Advanced search

Returning to work and BF

(12 Posts)
NaNaNatman Wed 06-Feb-13 09:29:51

Hi everyone,

I am returning to work soon and as yet haven't spoken to my employer about expressing at work and was hoping you could give me a helping hand with what to say?

Some background,

I am a support worker who works 3pm-10am but 11pm-7am I am 'sleeping in' we have seperate bedrooms. My DS will be 8.5 months old when I return.

I am hoping to express when my sleep in starts and before it ends, so 11 and 6 to start with, I don't need to ask for a private room because that is already provided. Do I need to tell my employer I plan to express if I don't need additional facilities? And do you ask your employer or tell them?

Thanks in advance

NaNaNatman Wed 06-Feb-13 09:31:14

Ask them if you can express or tell them you intend to express, is what I meant by the last bit

mummysmellsofsick Wed 06-Feb-13 09:34:56

I express at work. I haven't told anyone, as I'm happy to use the disabled loo that no one uses. If you don't need any extra facilities I don't think you need to.

worldgonecrazy Wed 06-Feb-13 09:37:43

How many days will you be working per week? At 8.5 months your little one will only need one or two feeds during the time you are away.

It's worth telling your employer because you will need somewhere to store the milk - I'm presuming there is a fridge on site? It also means that you will feel more supported.

It was around the 8 - 9 month mark that I stopped expressing during the night and only fed DD in the mornings, evenings and weekends. She is with GPs from 6.30 a.m. to 7.00 p.m. at night, 5 days a week and I went back to work fulltime when she was 14 weeks old. She was fully breastfed throughout, though I did have excellent support from work, my family and breastfeeding support workers. There is something called "reverse cycling" which a lot of breastfed babies manage, and it may be that your LO doesn't need a feed at all when you're away, though of course the carer should provide water in case of thirst.

lyndie Wed 06-Feb-13 09:39:12

I wrote a letter telling them I was intending to express at work. They wrote back noting the request and nearer the time we discussed the finer details! They bought me a fridge for my office, and I had 2 or 3 expressing breaks built into my day. And that was it really, the only problem was people knocking on the (locked) door looking for me but I ended up making a sign with a picture of a baby and a breast pump on it saying that I was busy! I took a cold water sterilising unit to work that I kept in my office. It was a very positive experience, my work were very accommodating.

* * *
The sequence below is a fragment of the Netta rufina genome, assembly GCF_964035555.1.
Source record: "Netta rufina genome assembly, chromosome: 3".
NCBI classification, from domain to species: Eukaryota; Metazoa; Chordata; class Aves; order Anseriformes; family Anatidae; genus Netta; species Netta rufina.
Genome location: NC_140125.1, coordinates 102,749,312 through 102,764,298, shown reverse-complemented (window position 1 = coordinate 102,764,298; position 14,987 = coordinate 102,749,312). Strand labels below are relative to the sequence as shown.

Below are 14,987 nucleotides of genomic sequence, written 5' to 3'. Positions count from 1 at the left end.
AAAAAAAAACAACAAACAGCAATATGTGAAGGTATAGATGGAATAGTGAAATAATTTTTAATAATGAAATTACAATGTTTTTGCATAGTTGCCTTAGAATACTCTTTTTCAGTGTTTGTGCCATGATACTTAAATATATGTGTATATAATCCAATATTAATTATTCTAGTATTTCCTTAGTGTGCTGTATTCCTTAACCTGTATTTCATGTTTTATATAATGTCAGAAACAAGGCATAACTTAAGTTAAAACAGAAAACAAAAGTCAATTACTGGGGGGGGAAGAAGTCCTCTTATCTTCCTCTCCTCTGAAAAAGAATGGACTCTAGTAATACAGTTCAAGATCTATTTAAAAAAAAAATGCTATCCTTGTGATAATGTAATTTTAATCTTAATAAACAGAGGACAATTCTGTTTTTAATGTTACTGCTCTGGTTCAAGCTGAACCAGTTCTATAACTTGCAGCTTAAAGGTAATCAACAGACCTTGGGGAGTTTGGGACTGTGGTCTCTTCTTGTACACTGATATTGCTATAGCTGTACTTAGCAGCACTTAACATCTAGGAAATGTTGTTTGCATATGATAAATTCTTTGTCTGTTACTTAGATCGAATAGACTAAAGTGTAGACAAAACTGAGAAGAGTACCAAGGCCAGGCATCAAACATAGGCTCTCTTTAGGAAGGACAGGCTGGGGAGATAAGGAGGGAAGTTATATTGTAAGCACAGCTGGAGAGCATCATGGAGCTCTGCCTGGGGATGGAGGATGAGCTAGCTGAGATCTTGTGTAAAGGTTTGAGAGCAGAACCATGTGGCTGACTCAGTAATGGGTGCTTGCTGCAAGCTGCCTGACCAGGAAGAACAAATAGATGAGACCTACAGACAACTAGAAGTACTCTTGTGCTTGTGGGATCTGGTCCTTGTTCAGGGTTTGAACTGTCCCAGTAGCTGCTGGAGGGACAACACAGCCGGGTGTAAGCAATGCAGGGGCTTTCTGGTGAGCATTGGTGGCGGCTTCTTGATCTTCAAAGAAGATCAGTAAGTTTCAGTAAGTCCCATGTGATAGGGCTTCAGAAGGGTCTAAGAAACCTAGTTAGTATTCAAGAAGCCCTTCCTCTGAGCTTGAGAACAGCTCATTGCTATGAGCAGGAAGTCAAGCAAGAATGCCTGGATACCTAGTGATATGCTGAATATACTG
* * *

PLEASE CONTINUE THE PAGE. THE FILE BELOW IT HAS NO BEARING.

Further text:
NaNaNatman Wed 06-Feb-13 09:50:51

Thanks for the replies.

I will only be working 7 shifts in 4 weeks, so 2 a week.

It might be I only need to express in the morning rather than morning and night but will see how we get on, his feeds have dropped dramatically now anyway. Well his daytime feeds have <sigh>

NaNaNatman Wed 06-Feb-13 09:53:13

I'm assuming with the reverse cycling he would just nurse more when we are together as I will be away from him at night?

worldgonecrazy Wed 06-Feb-13 09:57:51

Yes, that's what reverse cycling comes down to, a switch about of feeding pattern. I don't know how old your LO is at the moment, but there is a massive change between 6 - 9 months as they start eating more solids, and getting liquids from other sources too. My DD started having a drink of cows milk in the morning (no allergies in family), water with lunch, and then a feed as soon a I walked through the door in the evening.

NaNaNatman Wed 06-Feb-13 10:02:18

Well done for continuing feeding worldgone I can only imagine how hard it must of been at times.

Thank you for the advice, if you did it with a 14 week old I can certainly do it smile

worldgonecrazy Wed 06-Feb-13 10:06:36

Thank you - I couldn't have done it without the amazing support I had around me, it made all the difference.

NaNaNatman Wed 06-Feb-13 15:33:00

My manager was amazing about it all, so supportive, I don't know why I was worried!

worldgonecrazy Thu 07-Feb-13 14:57:52

Brilliant news. Hopefully one day it will be seen as the normal thing for women to continue breastfeeding when they return to work. Having great support makes all the difference.

Join the discussion

Join the discussion

Registering is free, easy, and means you can join in the discussion, get discounts, win prizes and lots more.

Register now